This is the third sermon by Mr. Huizing that we have chosen to review. The date of its delivery is not given. Again, we listened by CD. We are happy to announce that Mr. Huizing must approve of our writing this review, and of our making it public too, for in this sermon he says, “The main thing would be for you to go back to Scripture to make sure what I’m telling you is true. Right?”
Mr. Huizing, Family of Faith, Ears to Hear.
Summary: If you really pay attention to this message, it absolutely will revolutionize your life. Are you ready for this, though? Can I say some things that may be controversial? Some things might go totally against your grain. Ponder it. Or put it on the shelf to meditate on later. What you possess today has more to do with what and how you hear than what God wants you to have. Most people are just satisfied with what they have. But Jesus says to take heed what you hear and how you hear. “Take heed therefore how ye hear: for whosoever has, to him shall be given; and whosoever has not, from him shall be taken even that which he seems to have” (Luke 8.18.) If you have something, it’s easier to get more. God is interested in getting you further ahead. The rich get richer, and the poor get poorer. That’s a spiritual principle. Go back to the Scripture to make sure that what I’m telling you is true. Social justice means everyone should have the same. But according to the kingdom of heaven, not everybody has the same. Everybody will get the opportunity to get the same. With what you hear and how you hear, it’s up to you. (He goes to the parable of the talents in Matthew 25 to try and support his point.) So when they gained, they were called good and faithful people. In our day, that’s hard to talk about cuz if you gain, you’re evil. How many of you know God is the God of increase? You should not be satisfied with a status quo. God expects you to do something with what he has given you. You can do something with the word he has given you. You can be in the have cycle. (He turns to Luke 5.15.) The people came not just to be healed, but to hear. You get faith to be healed by hearing the word. Without hearing, it is virtually impossible to possess anything in life. Hearing is always a prerequisite for healing. What’s the number one command? It has to do with hearing. If you don’t hear, you won’t know how good God is. People have heard that God is waiting for an opportunity to wipe them out, and that since he is in control of the earth, that he lets bad things happen. The truth is, the Bible never said that. God will always make sure you have a seed to sow. Don’t eat it. What do you have? You have the word. Everything that happens, it starts with a seed. When you hear the word, you’ve got something. The devil’s not worried about those who don’t hear. He’s already got them. Once you hear, you are a target. The devil comes right away. It’s much easier to get a seed out of the ground than the stump of a grownup tree. If he can get the word out of you, he’s got you whipped. Whatever measure you use, it will be measured to you. You have to think big. Don’t just build for sixty-five, but for eternity because it’s going to come back to you. The devil wants you in survival mode, one day at a time. You’re a world overcomer. You’re a long distance marathon runner. Do you just want your needs met? Or do you want enough to meet someone else’s needs too. (He turns to the Old Testament miracle regarding the widow who had her oil increased.) At home is your greatest treasure of all time. Her future has more to do with what she heard than with what God wants her to have. God doesn’t show you everything. He leaves it up to how far you want to go. Amen? (He turns to the New Testament miracle concerning the coin in the mouth of the fish.) Everything has to do with how you hear.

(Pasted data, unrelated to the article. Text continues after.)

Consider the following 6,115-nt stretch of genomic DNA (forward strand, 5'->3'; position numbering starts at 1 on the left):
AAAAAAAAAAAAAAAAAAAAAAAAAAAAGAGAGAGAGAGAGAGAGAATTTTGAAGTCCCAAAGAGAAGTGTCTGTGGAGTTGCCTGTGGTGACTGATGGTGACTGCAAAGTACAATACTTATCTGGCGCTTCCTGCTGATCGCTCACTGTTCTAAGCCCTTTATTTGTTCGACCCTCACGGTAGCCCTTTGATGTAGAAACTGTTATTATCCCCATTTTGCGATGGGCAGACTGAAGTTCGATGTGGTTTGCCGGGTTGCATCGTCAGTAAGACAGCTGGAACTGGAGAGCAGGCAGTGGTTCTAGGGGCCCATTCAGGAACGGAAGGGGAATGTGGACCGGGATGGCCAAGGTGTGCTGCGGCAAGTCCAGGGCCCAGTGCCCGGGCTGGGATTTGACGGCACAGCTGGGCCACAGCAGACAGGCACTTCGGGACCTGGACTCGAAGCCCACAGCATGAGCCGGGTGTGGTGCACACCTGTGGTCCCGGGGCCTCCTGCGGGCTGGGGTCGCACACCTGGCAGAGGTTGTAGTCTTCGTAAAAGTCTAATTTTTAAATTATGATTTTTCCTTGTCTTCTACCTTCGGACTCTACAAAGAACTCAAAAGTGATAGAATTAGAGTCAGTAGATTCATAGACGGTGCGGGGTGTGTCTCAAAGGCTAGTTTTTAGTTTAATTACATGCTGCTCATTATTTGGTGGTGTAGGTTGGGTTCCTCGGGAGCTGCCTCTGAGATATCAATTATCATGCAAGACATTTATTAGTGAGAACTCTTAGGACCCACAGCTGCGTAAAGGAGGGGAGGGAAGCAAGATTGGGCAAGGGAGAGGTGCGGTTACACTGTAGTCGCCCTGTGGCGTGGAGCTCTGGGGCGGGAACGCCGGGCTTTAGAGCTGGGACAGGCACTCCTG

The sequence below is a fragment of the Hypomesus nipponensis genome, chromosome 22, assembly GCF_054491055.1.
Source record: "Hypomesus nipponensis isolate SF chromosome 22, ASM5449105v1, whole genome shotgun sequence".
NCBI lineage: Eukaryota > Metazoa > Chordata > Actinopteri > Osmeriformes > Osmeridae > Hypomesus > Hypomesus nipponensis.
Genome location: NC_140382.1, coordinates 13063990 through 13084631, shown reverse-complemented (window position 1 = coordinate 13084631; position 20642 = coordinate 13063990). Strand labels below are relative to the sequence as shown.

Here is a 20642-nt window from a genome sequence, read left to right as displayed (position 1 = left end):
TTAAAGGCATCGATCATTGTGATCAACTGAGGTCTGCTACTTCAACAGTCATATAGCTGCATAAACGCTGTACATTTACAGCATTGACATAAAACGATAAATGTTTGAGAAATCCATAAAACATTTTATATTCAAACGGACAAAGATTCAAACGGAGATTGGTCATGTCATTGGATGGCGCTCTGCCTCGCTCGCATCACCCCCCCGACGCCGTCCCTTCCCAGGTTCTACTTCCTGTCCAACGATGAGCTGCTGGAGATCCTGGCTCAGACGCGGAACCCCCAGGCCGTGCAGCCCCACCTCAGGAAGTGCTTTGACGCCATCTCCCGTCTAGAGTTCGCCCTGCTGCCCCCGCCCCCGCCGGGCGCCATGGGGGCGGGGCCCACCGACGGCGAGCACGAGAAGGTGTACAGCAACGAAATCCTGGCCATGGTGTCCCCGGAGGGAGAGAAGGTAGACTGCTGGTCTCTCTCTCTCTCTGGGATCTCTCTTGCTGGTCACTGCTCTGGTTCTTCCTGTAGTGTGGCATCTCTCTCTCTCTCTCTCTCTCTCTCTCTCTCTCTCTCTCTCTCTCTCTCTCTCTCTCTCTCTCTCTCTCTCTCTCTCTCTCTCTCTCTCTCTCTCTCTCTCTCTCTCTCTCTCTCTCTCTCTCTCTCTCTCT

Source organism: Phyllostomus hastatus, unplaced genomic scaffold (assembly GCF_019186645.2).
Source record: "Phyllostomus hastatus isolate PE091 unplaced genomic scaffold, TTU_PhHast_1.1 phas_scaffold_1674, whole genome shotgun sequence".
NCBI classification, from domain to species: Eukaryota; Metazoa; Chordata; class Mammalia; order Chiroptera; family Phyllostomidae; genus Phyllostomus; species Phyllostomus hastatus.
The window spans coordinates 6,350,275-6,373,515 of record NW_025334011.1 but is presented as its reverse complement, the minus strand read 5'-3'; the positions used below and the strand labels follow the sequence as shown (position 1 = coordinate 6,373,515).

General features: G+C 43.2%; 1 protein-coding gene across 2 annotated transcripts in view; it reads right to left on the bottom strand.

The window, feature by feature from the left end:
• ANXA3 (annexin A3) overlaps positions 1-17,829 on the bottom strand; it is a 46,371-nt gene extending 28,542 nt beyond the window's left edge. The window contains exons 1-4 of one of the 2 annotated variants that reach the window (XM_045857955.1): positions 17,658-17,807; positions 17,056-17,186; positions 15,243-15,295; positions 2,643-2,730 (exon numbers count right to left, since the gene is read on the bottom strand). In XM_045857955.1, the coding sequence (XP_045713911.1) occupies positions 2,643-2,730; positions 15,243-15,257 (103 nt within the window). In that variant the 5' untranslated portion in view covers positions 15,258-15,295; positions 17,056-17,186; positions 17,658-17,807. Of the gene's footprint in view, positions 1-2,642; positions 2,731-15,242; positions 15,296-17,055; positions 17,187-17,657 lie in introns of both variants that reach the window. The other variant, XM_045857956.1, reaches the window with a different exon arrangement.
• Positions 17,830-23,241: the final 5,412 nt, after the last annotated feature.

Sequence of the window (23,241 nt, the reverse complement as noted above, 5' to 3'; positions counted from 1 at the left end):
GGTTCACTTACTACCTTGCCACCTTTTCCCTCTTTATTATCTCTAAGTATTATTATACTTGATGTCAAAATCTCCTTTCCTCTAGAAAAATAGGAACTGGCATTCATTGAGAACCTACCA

Remarks: Again, on the face of it, some of what he says is okay; but the baggage that comes with it is not. (1) It is good to have enough means to meet the needs of others in addition to your own. But it is wrong to come up to this level of prosperity by the lust for wealth that permeates Mr. Huizing’s message. And if wealth were acquired by us through such immoderate, eye-on-the-world mentality, would the needs of others be still on our heart at the end of our quest? (2) It is good to emphasize the responsibility of man toward God. But this is continually done by Mr. Huizing at the expense of God’s overarching, sovereign will. Furthermore, the responsibility of man only comes up to a materialist obligation in this sermon, which is hardly what the Bible would lay the stress upon: our moral obligation. By resorting to the same Bible stories as before, like the widow who had her oil multiplied in the time of Elisha, the coin in the mouth of Peter’s fish, etc., Mr. Huizing builds his prosperity gospel, while cutting down the sovereignty of God and the meaning of Scripture to do so. The coercive trick that he uses to force an acceptance of his prosperity doctrine is the laying on of contrived guilt. The major transgressions in this message can be thus categorized: a materialistic interpretation of Scripture; a low view of God; and pressure tactics deviously applied. And this is all to the purpose of converting us to a gospel of prosperity instead of peace.